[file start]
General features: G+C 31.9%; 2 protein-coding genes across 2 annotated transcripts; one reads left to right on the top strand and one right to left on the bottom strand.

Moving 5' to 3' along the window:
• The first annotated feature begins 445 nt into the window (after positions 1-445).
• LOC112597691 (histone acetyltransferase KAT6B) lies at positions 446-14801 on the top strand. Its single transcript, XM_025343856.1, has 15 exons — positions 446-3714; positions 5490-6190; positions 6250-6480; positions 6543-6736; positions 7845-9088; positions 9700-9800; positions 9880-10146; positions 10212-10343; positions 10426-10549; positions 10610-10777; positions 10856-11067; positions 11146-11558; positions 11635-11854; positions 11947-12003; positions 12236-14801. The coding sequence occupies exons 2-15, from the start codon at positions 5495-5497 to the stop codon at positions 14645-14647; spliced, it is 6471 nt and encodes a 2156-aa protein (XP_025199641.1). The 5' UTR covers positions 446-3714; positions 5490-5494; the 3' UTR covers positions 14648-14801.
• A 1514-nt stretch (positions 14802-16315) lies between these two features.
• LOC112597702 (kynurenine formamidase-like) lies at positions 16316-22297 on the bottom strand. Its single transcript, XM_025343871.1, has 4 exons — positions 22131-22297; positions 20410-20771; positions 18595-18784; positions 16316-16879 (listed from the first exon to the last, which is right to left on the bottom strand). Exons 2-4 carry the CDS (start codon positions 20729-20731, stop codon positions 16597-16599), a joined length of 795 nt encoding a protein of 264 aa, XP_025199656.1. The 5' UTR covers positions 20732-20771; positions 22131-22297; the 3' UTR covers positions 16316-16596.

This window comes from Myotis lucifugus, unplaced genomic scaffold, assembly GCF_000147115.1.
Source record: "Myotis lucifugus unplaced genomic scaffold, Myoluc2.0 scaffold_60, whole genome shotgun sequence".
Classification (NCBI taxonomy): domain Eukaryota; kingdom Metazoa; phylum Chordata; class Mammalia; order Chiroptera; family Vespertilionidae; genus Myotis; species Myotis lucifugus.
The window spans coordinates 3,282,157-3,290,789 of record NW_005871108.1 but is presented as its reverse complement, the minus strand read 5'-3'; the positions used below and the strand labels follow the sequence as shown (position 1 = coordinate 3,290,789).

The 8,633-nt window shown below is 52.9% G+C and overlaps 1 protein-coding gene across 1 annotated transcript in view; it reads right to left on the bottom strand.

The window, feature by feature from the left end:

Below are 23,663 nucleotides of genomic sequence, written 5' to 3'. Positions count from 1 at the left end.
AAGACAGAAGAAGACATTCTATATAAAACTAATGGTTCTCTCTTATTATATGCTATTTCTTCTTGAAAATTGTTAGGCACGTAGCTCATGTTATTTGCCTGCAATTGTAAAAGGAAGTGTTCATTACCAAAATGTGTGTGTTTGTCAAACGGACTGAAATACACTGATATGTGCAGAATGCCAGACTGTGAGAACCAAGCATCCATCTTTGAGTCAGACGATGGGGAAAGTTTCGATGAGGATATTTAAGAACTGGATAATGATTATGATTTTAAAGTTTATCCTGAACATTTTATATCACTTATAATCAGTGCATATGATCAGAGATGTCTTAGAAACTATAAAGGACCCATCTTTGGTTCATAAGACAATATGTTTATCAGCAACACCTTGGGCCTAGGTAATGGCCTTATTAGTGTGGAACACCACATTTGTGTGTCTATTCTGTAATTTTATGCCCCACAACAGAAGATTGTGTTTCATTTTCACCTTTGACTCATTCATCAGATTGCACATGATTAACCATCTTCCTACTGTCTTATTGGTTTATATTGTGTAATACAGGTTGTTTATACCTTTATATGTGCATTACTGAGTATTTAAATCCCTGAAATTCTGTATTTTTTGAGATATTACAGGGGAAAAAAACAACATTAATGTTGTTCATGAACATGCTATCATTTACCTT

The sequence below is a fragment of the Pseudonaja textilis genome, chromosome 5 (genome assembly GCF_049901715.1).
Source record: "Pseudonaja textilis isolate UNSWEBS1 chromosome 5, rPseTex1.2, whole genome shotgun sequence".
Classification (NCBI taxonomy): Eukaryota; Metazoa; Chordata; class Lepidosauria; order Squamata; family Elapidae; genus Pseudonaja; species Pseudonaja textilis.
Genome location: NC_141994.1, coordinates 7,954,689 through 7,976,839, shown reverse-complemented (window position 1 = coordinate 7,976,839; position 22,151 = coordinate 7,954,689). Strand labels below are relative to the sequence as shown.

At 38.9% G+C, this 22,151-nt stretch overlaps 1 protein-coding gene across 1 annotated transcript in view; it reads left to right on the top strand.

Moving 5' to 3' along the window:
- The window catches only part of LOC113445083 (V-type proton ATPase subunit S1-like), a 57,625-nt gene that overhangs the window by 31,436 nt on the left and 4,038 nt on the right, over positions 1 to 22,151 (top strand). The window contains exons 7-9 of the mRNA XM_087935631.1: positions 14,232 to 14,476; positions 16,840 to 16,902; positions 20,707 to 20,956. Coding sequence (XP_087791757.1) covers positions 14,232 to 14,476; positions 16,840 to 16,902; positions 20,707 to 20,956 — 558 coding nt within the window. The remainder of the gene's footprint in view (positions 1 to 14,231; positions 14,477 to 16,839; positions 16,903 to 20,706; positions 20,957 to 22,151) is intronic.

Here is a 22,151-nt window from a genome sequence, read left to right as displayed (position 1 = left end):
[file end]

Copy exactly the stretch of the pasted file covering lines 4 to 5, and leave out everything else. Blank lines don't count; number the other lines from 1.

• LOC112597691 (histone acetyltransferase KAT6B) lies at positions 446-14801 on the top strand. Its single transcript, XM_025343856.1, has 15 exons — positions 446-3714; positions 5490-6190; positions 6250-6480; positions 6543-6736; positions 7845-9088; positions 9700-9800; positions 9880-10146; positions 10212-10343; positions 10426-10549; positions 10610-10777; positions 10856-11067; positions 11146-11558; positions 11635-11854; positions 11947-12003; positions 12236-14801. The coding sequence occupies exons 2-15, from the start codon at positions 5495-5497 to the stop codon at positions 14645-14647; spliced, it is 6471 nt and encodes a 2156-aa protein (XP_025199641.1). The 5' UTR covers positions 446-3714; positions 5490-5494; the 3' UTR covers positions 14648-14801.
• A 1514-nt stretch (positions 14802-16315) lies between these two features.